There’s a good chance that this letter is going to be your last line of communication with the school before a decision is made. Use it to give the decision-makers one final thing to think about and leave a lasting impression.
3. Include Any Recent Notable Accomplishments They Don’t Already Have
Another important component to include in the letter is any updates about recent accomplishments. Several months have passed since you completed your initial application.
You may have many accomplishments since then that they don’t know about. Use the letter to let them know!
For example, maybe you won awards at school for your academic performance. Or, you could have published research or started a new leadership position. Even strides in your job or volunteer position are great to include.
All of those updates could make your application more competitive. Ultimately, the new accomplishments could sway the admissions decision in your favor.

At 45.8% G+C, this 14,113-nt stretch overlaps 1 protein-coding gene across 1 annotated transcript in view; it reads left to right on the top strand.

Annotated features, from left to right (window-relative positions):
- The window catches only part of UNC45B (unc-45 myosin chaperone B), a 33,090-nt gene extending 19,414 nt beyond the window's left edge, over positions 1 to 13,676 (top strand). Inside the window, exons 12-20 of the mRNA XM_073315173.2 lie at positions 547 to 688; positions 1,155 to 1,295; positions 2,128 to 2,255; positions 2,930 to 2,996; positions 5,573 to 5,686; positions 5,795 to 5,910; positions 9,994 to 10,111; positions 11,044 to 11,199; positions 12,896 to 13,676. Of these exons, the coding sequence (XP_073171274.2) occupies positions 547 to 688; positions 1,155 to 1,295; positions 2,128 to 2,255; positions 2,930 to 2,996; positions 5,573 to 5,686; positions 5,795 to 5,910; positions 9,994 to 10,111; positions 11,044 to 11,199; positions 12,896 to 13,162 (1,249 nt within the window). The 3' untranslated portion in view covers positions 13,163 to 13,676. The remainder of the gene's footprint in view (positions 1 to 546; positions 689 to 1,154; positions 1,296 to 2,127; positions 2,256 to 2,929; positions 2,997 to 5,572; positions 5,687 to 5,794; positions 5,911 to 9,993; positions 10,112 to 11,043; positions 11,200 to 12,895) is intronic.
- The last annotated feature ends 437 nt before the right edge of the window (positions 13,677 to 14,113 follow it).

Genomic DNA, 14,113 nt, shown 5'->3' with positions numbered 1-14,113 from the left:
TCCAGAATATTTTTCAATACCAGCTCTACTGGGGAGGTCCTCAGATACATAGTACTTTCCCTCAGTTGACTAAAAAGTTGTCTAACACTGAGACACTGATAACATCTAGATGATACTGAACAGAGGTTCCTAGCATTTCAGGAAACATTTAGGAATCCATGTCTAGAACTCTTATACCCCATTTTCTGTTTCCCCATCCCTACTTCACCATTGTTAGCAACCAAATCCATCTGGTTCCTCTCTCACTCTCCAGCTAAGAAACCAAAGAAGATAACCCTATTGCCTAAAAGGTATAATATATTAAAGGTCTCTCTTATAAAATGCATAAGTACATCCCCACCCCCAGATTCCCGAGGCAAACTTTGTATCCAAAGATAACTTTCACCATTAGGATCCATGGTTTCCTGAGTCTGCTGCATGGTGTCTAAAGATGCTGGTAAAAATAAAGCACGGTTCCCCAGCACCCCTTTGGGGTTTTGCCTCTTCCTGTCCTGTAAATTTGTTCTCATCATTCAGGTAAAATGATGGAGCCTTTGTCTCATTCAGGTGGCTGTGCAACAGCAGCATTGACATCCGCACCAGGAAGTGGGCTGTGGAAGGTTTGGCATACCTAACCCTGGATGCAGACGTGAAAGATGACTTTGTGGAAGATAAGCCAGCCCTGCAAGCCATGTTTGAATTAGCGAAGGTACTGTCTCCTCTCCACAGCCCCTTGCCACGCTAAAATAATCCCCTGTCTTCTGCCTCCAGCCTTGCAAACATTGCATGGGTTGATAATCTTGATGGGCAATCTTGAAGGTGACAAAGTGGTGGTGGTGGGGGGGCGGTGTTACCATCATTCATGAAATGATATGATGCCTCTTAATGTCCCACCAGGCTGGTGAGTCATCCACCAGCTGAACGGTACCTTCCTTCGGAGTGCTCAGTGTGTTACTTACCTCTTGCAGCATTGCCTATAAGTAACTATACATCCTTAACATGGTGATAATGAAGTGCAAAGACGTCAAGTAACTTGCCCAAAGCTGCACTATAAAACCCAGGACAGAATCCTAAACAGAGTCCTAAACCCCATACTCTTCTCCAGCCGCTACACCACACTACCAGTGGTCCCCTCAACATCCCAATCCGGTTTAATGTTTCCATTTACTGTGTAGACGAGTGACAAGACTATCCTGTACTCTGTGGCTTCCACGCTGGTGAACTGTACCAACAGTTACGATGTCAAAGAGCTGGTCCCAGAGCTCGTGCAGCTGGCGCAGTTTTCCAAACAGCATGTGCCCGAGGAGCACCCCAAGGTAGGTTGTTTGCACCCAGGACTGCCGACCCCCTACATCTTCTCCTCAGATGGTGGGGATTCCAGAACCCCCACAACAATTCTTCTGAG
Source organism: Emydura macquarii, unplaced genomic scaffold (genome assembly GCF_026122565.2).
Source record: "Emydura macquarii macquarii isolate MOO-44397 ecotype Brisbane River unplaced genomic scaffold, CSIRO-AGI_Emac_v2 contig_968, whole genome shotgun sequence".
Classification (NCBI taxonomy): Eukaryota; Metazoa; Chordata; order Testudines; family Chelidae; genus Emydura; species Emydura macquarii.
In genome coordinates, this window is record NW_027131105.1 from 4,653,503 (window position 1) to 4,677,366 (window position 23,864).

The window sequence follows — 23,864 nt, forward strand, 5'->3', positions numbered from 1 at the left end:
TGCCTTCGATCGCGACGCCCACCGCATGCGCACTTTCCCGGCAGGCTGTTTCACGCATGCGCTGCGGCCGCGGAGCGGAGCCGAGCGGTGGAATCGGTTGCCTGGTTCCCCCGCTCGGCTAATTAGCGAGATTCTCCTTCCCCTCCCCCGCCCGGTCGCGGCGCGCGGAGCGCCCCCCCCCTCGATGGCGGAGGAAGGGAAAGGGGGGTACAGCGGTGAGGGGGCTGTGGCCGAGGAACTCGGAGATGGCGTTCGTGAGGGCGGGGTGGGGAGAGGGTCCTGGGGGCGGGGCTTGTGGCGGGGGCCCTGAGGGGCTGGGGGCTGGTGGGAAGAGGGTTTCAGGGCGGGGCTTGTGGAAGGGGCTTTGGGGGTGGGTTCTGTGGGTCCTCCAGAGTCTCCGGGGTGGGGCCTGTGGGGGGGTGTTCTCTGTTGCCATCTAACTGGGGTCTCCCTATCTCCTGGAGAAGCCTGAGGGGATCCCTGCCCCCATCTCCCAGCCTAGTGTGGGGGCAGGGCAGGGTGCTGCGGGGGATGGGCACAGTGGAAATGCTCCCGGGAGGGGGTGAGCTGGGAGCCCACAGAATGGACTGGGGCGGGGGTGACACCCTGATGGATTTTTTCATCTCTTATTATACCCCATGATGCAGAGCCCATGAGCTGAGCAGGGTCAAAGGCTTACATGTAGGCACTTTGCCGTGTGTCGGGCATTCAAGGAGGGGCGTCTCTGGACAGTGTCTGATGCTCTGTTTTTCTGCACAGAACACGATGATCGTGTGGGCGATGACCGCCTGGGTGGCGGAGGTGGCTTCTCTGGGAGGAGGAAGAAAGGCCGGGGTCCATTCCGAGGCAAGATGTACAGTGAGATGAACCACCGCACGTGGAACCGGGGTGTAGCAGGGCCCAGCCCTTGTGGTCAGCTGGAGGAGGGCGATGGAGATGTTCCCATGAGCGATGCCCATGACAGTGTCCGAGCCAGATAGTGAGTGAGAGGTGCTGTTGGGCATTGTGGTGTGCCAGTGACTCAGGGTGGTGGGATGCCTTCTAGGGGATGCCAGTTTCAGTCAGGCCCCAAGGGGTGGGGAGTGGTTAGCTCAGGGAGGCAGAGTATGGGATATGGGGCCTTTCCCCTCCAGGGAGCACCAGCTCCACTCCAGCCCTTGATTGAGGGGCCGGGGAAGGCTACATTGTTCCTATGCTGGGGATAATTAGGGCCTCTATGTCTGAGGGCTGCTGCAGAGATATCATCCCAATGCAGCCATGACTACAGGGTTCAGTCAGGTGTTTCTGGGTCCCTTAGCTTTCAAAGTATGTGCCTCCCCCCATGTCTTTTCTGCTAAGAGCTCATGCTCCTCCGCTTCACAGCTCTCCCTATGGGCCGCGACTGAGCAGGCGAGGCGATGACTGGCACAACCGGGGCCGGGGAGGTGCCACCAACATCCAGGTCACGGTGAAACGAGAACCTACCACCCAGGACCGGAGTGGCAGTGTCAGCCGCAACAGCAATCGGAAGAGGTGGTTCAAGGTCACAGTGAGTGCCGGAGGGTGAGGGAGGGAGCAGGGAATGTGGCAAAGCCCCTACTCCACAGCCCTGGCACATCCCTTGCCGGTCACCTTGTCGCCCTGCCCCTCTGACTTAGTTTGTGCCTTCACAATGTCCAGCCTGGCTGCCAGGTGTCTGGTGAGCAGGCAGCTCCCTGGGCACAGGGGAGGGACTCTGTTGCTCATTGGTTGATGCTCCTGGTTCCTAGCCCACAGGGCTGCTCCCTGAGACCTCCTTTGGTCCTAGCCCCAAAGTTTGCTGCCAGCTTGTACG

4. Wrap It Up
Finally, wrap up your medical school letter of intent cleanly and professionally. Give one final statement that reiterates your intent to attend if accepted. Then, thank the reader for their time and consideration.
You should close the letter with a professional phrase as well. For example, “Sincerely,” or “Best Regards,” work well. Don’t forget to provide your full name. Also, you can add your application ID for easy reference.
Medical school letters of intent aren’t that challenging once you know how to approach them. In fact, most of the struggle is simply finding out where to start!
As long as you stick with our recommendations and don’t overthink it, you should have no problem creating an effective letter of intent that improves your chances of attending your school of choice.
If you have any questions about the process or want a little extra help, visit our contact page and send us an email!